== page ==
Healthy Chocolate To The Rescue

Top Quote Chocolate is now being evaluated as a medicine. Dark raw chocolate has medicinal value to many people. This report is growing evidence that chocolate can be healthy. End Quote
  • West Palm Beach-Boca Raton, FL (1888PressRelease) February 23, 2008 - Chocolate

    Not all chocolate is created equal. (Tony Cenicola/The New York Times)Most people have heard that chocolate is good for you. But now, the medical journal Lancet is bursting the chocolate bubble.

    Just in time for the holidays, a Lancet editorial published today notes that there won’t be a “truffle treatment” for heart disease any time soon. In fact, the editors point out that the very thing that makes chocolate good for you — the antioxidants called flavanols – also make chocolate taste bitter. As a result, confectionery makers often take out the flavanols, stripping the chocolate of its main health-promoting properties. Worse, labels usually don’t tell you whether your chocolate comes with or without flavanols, making it tough to know if a particular piece of chocolate has any health benefits at all.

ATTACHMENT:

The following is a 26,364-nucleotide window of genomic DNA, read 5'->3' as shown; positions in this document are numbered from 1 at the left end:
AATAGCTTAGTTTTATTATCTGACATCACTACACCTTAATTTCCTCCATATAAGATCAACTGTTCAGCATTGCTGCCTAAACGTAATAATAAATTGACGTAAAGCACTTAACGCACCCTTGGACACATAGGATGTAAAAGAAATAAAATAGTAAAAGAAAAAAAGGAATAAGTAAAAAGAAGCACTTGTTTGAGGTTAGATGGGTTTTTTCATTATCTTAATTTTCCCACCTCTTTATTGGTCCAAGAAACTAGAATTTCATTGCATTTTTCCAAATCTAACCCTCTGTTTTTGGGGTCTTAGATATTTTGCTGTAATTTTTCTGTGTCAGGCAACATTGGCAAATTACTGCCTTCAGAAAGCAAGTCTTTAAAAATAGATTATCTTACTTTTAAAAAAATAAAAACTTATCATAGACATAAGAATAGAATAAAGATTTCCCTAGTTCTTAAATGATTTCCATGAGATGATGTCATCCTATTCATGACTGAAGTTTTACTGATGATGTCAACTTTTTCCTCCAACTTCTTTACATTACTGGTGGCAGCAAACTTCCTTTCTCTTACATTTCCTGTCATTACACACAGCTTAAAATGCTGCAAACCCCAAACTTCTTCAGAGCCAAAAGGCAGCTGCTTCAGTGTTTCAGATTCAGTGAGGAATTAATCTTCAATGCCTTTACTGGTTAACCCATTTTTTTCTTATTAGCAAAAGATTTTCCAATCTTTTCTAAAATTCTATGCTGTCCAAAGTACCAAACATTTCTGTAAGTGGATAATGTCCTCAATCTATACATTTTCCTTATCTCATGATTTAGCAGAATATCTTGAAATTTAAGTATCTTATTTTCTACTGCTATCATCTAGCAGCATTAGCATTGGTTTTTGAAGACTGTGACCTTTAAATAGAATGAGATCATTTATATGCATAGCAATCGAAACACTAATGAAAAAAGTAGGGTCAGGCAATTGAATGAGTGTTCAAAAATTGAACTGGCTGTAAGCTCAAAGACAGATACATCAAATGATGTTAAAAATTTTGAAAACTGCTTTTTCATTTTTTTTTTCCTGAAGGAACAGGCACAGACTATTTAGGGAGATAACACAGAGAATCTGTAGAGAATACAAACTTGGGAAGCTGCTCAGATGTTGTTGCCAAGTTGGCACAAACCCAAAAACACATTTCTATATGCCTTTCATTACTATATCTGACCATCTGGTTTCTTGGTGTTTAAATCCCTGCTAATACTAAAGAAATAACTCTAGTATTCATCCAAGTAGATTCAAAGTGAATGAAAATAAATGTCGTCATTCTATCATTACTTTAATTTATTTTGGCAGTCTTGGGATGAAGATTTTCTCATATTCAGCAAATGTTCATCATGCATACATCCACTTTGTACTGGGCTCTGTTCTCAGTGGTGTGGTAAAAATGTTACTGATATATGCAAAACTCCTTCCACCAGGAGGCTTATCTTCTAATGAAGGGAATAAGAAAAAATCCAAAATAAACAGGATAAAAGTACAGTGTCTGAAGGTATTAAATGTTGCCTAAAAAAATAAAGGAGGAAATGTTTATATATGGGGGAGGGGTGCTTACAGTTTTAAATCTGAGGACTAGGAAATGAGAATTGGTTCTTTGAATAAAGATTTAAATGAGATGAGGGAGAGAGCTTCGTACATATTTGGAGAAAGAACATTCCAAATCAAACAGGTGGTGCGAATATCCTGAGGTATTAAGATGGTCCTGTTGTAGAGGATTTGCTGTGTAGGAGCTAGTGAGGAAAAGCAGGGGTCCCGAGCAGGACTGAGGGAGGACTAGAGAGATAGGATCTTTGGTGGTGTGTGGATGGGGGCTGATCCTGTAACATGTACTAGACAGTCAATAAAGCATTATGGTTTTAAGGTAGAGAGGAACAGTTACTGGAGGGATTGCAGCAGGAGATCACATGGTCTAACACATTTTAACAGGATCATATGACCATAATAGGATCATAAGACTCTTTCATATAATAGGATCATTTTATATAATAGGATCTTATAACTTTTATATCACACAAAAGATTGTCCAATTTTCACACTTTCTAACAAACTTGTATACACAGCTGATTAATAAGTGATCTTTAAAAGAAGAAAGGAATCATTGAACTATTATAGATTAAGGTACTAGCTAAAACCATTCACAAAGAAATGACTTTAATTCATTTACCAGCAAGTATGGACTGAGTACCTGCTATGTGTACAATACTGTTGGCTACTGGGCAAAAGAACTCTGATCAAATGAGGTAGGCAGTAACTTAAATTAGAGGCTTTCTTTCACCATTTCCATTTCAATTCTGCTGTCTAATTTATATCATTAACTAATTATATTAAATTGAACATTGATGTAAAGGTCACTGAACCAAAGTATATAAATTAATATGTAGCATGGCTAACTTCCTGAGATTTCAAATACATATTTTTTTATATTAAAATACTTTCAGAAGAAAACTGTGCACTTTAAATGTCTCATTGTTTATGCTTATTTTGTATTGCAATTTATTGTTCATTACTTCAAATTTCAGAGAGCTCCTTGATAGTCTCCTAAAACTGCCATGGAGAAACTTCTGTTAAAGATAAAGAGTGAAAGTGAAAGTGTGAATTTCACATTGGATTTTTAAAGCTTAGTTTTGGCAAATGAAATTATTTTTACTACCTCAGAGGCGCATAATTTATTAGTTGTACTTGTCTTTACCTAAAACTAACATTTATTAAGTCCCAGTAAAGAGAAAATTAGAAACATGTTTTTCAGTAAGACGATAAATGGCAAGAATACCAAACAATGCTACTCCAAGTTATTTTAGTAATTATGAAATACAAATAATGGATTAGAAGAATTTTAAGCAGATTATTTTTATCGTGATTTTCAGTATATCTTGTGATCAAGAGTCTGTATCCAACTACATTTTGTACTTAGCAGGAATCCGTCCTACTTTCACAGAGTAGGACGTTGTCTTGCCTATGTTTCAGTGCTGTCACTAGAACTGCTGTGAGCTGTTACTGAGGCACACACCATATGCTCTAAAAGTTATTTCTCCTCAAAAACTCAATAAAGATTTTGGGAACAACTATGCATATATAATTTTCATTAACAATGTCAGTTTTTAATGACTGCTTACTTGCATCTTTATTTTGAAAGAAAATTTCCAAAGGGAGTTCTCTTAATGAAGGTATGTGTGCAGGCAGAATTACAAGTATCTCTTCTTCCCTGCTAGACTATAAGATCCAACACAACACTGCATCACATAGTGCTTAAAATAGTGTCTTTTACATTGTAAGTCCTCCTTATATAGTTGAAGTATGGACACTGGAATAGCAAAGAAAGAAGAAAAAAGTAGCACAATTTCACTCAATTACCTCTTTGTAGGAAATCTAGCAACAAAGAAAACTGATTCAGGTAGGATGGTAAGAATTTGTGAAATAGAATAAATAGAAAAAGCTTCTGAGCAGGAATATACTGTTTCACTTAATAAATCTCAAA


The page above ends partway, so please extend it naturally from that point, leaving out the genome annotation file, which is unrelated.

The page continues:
This depressing news comes just a month after Circulation, the medical journal for the American Heart Association, created a stir when it reported a study of 22 heart transplant patients who were given a dose of dark chocolate or fake chocolate. Just two hours after eating the real thing, patients had measurable improvements in blood flow and vascular function and less clotting, compared to placebo chocolate eaters, who experienced no changes.

    The Circulation report is the latest in a string of studies touting the benefits of chocolate. The flavonoids in chocolate, which include the antioxidants called flavanols, are similar to those found in tea, red wine and some fruits and vegetables, foods also known for their heart-healthy effects.

    To boost your chances of getting a flavanol-rich bar, the best bet is to look for very dark chocolate with few added ingredients, notes Dr. Jacob Shani, chairman of the Cardiac Institute at Maimonides Medical Center in Brooklyn, NY.

    The darker the chocolate, the higher it’s likely to be in flavonoids, according to the February issue of Mayo Clinic Health Letter. A typical bar of dark chocolate contains an average of 53.5 milligrams of flavonoids.

    There is a cookie that has 1036 milligrams flavenoids per serving. PowerHouse cookie by Xocai. This information can be evaluated at

    Recent studies on cacao have concluded that best results were obtained by consuming daily 600-900mg of Total Flavonoids, plant- based antioxidants that help the body’s cells resist damage by free radicals. X Powerhouse Cookies™ have an astounding 1,036mg of Total Flavonoids per serving.

  • FB Icon Twitter Icon In-Icon
Contact Information